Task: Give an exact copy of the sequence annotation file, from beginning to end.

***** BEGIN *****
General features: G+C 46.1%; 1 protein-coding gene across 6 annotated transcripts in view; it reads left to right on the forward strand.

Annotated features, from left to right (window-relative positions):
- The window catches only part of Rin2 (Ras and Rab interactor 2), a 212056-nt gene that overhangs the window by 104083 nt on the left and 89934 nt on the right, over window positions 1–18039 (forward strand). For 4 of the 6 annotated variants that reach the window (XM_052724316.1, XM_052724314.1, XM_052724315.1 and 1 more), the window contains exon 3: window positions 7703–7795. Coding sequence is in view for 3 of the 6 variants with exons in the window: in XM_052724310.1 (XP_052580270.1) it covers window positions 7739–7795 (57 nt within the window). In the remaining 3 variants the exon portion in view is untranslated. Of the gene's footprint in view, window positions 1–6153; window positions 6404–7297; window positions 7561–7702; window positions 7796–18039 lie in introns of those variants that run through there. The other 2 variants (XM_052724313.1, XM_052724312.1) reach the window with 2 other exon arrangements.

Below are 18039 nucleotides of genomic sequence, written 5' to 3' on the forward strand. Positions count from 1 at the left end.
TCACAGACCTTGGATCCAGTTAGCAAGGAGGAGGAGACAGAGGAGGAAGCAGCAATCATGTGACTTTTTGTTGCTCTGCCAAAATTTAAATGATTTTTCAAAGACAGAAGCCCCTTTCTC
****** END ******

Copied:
General features: G+C 46.1%; 1 protein-coding gene across 6 annotated transcripts in view; it reads left to right on the forward strand.

Annotated features, from left to right (window-relative positions):
- The window catches only part of Rin2 (Ras and Rab interactor 2), a 212056-nt gene that overhangs the window by 104083 nt on the left and 89934 nt on the right, over window positions 1–18039 (forward strand). For 4 of the 6 annotated variants that reach the window (XM_052724316.1, XM_052724314.1, XM_052724315.1 and 1 more), the window contains exon 3: window positions 7703–7795. Coding sequence is in view for 3 of the 6 variants with exons in the window: in XM_052724310.1 (XP_052580270.1) it covers window positions 7739–7795 (57 nt within the window). In the remaining 3 variants the exon portion in view is untranslated. Of the gene's footprint in view, window positions 1–6153; window positions 6404–7297; window positions 7561–7702; window positions 7796–18039 lie in introns of those variants that run through there. The other 2 variants (XM_052724313.1, XM_052724312.1) reach the window with 2 other exon arrangements.

Below are 18039 nucleotides of genomic sequence, written 5' to 3' on the forward strand. Positions count from 1 at the left end.
TCACAGACCTTGGATCCAGTTAGCAAGGAGGAGGAGACAGAGGAGGAAGCAGCAATCATGTGACTTTTTGTTGCTCTGCCAAAATTTAAATGATTTTTCAAAGACAGAAGCCCCTTTCTC